- "I changed my attitude ... and didn't think about winning, just focused on having fun on court, not all the expectations.
MELBOURNE: Poland's first Grand Slam singles champion Iga Swiatek insisted Sunday her expectations were low for the Australian Open, with the teen star keen to take the pressure off and focus on having fun.
The 19-year-old ensured her place in history by winning the French Open last year, crushing defending Australian Open champion Sofia Kenin 6-4, 6-1.
Back in Melbourne for the opening major of the year on February 8, she plays her first match since that breakthrough in the warm-up Gippsland Trophy this week after a fortnight of mandatory quarantine.
"Well, I'm not anxious, I'm mostly excited," she said.
"Basically I have, like, some amount of stress, but it's a normal amount.
"I don't feel more pressure than before French Open. Actually, I'm kind of confident that I can play good tennis, but it all depends on my preparation, on my attitude.
"I'm trying to keep my expectations low, even though I did a really good pre-season."
Swiatek, now ranked 17, admitted her life changed with victory at Roland Garros, going from a largely unknown teenager to celebrity status as the youngest woman to win in Paris since Monica Seles in 1992.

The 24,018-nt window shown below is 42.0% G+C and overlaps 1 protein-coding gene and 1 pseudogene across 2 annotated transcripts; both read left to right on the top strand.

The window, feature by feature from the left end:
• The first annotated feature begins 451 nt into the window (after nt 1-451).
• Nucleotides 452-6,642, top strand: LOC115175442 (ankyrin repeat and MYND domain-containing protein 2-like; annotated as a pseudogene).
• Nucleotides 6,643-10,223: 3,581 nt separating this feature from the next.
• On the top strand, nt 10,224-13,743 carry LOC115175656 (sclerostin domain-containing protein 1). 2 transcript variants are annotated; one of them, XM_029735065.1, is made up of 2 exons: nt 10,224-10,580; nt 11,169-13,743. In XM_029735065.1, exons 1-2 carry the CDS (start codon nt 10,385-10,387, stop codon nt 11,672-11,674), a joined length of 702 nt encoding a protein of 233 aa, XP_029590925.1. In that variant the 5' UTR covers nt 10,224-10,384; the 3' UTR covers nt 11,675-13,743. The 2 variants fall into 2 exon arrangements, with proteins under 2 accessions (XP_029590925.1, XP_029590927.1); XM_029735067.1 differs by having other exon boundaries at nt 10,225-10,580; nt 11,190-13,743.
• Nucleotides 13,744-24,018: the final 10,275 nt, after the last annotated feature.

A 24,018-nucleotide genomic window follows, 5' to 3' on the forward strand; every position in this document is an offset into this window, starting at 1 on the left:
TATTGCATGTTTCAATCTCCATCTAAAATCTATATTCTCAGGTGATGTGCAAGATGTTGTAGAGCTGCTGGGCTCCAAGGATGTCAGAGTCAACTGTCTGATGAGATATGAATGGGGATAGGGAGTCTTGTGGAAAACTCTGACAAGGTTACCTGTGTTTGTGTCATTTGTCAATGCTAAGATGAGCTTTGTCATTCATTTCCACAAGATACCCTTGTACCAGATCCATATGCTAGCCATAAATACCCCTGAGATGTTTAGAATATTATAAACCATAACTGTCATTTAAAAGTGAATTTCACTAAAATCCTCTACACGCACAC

But the Pole, whose father Tomasz is a former Olympic rower who competed in the 1988 Games in Seoul, said she was embracing the extra obligations that came with stardom.
"It's not bothering. It's really nice. In Poland it's more often, but I'm really happy about it. It's not a problem for me," she said of the attention.
"Obviously I have more media obligations. Right now I feel like there are more eyes on me.
"But it's not like something new for me because even though I didn't win many tournaments before, it was step by step since I was 14. So it's okay for me."
Voted the most improved player at the 2020 WTA Awards, she attributed her run at Roland Garros to being relaxed and having fun, a trait she plans to take into the Australian Open.
"Actually right before the (French Open) tournament I had my own doubts and I didn't know if I'm going to be ready to play my best tennis," she said.
"I changed my attitude ... and didn't think about winning, just focused on having fun on court, not all the expectations.
"Even though it seems really weird not to care before a tournament, sometimes it's good because you can have this distance and you can see things not in an emotional way, but more rationally.
"Yeah, I'm going to try to do that (at the Australian Open), but I don't know if I can just snap fingers and do it."